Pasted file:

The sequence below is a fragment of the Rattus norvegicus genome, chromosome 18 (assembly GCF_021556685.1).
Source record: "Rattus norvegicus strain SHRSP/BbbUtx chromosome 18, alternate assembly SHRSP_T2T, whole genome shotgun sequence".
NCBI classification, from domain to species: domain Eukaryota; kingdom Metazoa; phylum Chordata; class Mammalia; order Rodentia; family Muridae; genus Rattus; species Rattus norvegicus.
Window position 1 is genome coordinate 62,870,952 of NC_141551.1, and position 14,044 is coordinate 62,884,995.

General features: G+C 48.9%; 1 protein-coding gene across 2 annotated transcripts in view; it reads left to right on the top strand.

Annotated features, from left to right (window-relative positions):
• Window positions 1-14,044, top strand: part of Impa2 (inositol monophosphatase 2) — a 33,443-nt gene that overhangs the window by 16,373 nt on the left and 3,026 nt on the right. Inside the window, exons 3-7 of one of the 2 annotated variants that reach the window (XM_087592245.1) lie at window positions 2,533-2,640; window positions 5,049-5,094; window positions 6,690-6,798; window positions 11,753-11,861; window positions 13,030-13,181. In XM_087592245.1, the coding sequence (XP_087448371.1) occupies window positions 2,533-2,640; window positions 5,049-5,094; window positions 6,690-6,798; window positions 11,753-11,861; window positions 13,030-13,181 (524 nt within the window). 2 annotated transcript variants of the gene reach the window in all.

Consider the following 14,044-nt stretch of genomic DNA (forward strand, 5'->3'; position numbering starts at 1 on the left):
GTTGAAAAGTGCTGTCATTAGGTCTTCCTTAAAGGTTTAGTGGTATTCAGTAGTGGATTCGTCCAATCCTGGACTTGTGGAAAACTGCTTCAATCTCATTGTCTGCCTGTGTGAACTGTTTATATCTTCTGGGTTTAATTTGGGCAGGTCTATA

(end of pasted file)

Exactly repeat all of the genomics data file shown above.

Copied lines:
The sequence below is a fragment of the Rattus norvegicus genome, chromosome 18 (assembly GCF_021556685.1).
Source record: "Rattus norvegicus strain SHRSP/BbbUtx chromosome 18, alternate assembly SHRSP_T2T, whole genome shotgun sequence".
NCBI classification, from domain to species: domain Eukaryota; kingdom Metazoa; phylum Chordata; class Mammalia; order Rodentia; family Muridae; genus Rattus; species Rattus norvegicus.
Window position 1 is genome coordinate 62,870,952 of NC_141551.1, and position 14,044 is coordinate 62,884,995.

General features: G+C 48.9%; 1 protein-coding gene across 2 annotated transcripts in view; it reads left to right on the top strand.

Annotated features, from left to right (window-relative positions):
• Window positions 1-14,044, top strand: part of Impa2 (inositol monophosphatase 2) — a 33,443-nt gene that overhangs the window by 16,373 nt on the left and 3,026 nt on the right. Inside the window, exons 3-7 of one of the 2 annotated variants that reach the window (XM_087592245.1) lie at window positions 2,533-2,640; window positions 5,049-5,094; window positions 6,690-6,798; window positions 11,753-11,861; window positions 13,030-13,181. In XM_087592245.1, the coding sequence (XP_087448371.1) occupies window positions 2,533-2,640; window positions 5,049-5,094; window positions 6,690-6,798; window positions 11,753-11,861; window positions 13,030-13,181 (524 nt within the window). 2 annotated transcript variants of the gene reach the window in all.

Consider the following 14,044-nt stretch of genomic DNA (forward strand, 5'->3'; position numbering starts at 1 on the left):
GTTGAAAAGTGCTGTCATTAGGTCTTCCTTAAAGGTTTAGTGGTATTCAGTAGTGGATTCGTCCAATCCTGGACTTGTGGAAAACTGCTTCAATCTCATTGTCTGCCTGTGTGAACTGTTTATATCTTCTGGGTTTAATTTGGGCAGGTCTATA